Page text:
Many people all over the world enjoy eating raw fish of many varieties. You can enjoy raw fish that is freshly caught, bought from a market where it has been kept clean and cold, or even frozen and thawed. While the most popular kinds of fish that people eat raw are salmon, tuna, and yellowtail, you can enjoy tilapia raw as well.
As long as the tilapia has been handled properly, it is good to eat raw. It has a mild, almost sweet taste, so you can use it as a substitute for red snapper. You can use raw tilapia to make meals from all around the world like sushi, a poke bowl, ceviche, and carpaccio.
This simple light-tasting freshwater fish is an easy component to add to your dinner rotation.
Continue reading for a world tour of tilapia recipes and ideas on how to make this inexpensive fish part of your mealtime adventures.
Tilapia is a common name for various species of cichlids. They live in shallow freshwater in warm climates.
Consumers eat so much tilapia that it ranks high in the top 10 kinds of seafood in the U.S. In many parts of the U.S. people must purchase frozen filets to add tilapia to their diet because fresh filets are not available.
A 3 ½ ounce tilapia filet has 26 grams of protein, in a relatively small 126 calories. One serving of tilapia has 78% of your recommended daily amount of selenium, 31% of the RDI for vitamin B12, and 20% of potassium. Just one little filet packs a nutritional punch.
Tilapia is an excellent choice for anyone, including pregnant people.
Some people express concern over the amount of omega-6 fatty acids in tilapia. However, you may be more familiar with Omega-3 fatty acids, which are beneficial because they lower inflammation and reduce the risk of heart disease. Nutritionists report that Omega-6 fatty acids may be harmful in high quantities.
Therein lies the confusion about omega-6. When you eat Omega-6s in high amounts through processed foods, they can be harmful. However, when you eat healthy food, like tilapia or other fish, the two fatty acids work together to benefit your health.
Risks Of Eating Raw Tilapia
The dangers of eating raw fish are almost always due to it being mishandled and infected with salmonella or other bacteria. When you purchase fresh fish, be sure the fishmonger stored it at a low enough temperature to prevent bacterial growth.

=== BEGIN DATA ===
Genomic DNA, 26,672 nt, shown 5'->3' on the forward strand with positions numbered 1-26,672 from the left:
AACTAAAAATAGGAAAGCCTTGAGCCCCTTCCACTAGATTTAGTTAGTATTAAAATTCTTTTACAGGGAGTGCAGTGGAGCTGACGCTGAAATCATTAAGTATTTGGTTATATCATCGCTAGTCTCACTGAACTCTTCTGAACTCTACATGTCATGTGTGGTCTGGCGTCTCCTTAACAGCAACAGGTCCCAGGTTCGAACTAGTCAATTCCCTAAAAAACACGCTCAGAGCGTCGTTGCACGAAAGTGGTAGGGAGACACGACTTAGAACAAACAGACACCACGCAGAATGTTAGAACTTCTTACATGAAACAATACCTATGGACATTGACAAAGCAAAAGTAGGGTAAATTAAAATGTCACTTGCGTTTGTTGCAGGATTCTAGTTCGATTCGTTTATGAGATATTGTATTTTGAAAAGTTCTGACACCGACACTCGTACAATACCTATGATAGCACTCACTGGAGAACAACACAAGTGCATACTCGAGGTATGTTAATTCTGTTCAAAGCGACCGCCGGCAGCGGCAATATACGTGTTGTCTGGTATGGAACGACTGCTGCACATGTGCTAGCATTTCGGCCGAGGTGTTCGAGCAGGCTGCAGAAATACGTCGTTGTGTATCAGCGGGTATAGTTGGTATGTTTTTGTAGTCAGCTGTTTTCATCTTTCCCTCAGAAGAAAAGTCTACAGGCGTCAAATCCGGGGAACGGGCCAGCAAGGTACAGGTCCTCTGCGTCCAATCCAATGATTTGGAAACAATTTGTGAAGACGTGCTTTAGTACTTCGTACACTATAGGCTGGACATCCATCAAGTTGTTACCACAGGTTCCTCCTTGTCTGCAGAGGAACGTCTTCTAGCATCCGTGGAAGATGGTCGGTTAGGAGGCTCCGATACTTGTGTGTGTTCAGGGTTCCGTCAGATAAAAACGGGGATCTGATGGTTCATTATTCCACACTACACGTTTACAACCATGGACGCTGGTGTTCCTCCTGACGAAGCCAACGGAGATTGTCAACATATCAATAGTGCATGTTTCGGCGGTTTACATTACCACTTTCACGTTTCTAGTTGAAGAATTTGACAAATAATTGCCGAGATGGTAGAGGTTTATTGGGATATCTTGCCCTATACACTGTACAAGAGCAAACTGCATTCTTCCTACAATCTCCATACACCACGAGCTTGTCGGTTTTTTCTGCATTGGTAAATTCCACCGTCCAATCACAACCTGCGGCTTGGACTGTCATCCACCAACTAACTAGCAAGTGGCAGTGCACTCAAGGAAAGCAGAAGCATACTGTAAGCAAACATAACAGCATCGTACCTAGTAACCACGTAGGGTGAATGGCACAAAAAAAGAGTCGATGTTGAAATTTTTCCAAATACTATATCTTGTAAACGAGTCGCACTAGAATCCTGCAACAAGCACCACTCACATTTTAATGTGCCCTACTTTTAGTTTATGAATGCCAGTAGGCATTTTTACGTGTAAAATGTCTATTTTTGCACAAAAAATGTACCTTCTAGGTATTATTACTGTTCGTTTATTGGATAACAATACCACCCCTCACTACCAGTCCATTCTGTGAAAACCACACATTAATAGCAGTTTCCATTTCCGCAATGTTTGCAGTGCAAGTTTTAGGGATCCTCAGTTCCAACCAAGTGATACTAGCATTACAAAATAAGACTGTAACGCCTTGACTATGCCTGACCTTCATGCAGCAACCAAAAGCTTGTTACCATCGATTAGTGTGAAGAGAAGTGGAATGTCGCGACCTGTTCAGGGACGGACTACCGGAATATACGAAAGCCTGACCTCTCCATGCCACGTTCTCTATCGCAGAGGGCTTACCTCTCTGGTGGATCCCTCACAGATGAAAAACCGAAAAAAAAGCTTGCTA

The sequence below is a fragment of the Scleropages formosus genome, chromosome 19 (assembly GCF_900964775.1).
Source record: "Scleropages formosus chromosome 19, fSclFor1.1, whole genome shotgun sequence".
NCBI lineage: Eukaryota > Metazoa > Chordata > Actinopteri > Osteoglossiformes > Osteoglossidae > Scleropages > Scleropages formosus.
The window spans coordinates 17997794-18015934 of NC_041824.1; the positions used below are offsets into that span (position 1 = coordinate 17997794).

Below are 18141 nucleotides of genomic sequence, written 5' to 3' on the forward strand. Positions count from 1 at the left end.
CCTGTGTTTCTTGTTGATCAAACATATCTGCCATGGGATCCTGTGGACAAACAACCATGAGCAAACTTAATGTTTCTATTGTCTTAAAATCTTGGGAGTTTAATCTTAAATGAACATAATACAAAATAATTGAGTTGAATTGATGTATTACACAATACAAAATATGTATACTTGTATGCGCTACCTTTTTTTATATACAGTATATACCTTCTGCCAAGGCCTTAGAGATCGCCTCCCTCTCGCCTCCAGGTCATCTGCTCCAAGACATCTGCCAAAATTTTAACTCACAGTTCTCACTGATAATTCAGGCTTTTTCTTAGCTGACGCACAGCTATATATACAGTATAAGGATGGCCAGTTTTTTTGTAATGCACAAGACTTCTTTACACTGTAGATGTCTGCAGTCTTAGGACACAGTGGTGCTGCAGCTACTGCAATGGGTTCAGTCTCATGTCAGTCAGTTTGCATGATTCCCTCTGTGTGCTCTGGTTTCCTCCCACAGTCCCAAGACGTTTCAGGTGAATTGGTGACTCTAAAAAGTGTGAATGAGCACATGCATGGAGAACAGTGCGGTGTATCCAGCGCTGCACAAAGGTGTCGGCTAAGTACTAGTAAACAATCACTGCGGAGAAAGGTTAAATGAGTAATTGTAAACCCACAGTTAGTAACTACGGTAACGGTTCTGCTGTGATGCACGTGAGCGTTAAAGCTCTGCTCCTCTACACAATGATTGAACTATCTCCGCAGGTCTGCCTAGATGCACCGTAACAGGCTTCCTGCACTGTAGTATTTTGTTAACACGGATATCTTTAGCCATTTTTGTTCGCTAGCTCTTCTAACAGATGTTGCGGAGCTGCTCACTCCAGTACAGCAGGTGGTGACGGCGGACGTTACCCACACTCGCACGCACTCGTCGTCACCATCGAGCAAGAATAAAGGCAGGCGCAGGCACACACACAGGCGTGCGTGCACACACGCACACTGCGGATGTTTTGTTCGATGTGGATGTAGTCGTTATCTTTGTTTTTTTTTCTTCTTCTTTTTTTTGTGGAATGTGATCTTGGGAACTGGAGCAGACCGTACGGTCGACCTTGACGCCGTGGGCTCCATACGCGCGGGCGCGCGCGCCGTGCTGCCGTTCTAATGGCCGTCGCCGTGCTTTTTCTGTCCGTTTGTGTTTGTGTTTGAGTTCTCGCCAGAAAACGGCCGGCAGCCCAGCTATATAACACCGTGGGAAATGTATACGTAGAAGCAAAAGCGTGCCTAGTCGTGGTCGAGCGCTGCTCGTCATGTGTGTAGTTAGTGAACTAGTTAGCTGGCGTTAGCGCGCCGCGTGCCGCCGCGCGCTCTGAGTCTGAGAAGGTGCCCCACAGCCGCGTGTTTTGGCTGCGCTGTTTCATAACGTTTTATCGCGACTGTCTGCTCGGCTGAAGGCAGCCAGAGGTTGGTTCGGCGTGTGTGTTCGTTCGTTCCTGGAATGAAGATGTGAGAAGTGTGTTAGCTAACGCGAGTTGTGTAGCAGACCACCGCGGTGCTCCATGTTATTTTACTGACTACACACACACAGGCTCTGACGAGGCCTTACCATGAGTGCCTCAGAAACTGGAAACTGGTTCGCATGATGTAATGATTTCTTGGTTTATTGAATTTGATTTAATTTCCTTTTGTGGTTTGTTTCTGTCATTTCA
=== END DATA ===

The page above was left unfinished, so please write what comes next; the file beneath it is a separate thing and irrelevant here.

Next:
If you have caught the fish yourself, be sure to clean and store it properly before eating it.
If you doubt whether your fish was stored properly, you should cook it to an internal temperature of 145 degrees and save the raw dishes for another time.
Raw Frozen Tilapia
You may be interested in trying new tilapia recipes, but you only have access to individually frozen filets. That’s no problem for raw tilapia recipes. Simply thaw out the portions you need and try something new.
Recipes For Raw Tilapia
Whether you are starting with freshly caught tilapia or thawed frozen tilapia, you can create a delicious assortment of dishes to complement your regular routine.
Ceviche is a raw fish marinated in citrus juices. You can mix up the recipe by adding different fruit or vegetables to the mix. Serve it as an appetizer as a light and bright start to a summertime meal or top tostada shells with it for a main course.
Mexican Mango Ceviche
Cut 2 pounds of tilapia into bite-sized cubes and place them in a glass or ceramic bowl. Cover the fish with the juice from 4 limes and half an orange. Then add one chopped jalapeno (keep the seeds for a spicier taste and remove them for a milder flavor) and 1 tablespoon of olive oil.
Cover with plastic wrap and refrigerate for an hour and a half.
Chop 5 green onions, then take two mangoes and chop them into small pieces. Add the onion and mango to the fish mixture and return to the refrigerator for 10 minutes.
While it chills, chop and seed 3 Roma tomatoes, 2 avocados, and ½ cup of fresh cilantro.
Remove the mixture from the fridge, gently mix in the tomatoes and cilantro. Season with salt and pepper to taste. Serve on tostada shells or corn tortillas and top with fresh avocado.
This traditional dish combines grilled sweet potatoes and corn with the citrus marinade of the fish. As a Peruvian dish, it also calls for a Peruvian pepper, the aji amarillo, which looks like a giant yellow-orange jalapeno but has a bit of a fruity flavor along with the heat.
If you can’t find an aji Amarillo, you can substitute a habanero, but it will be much hotter than an aji.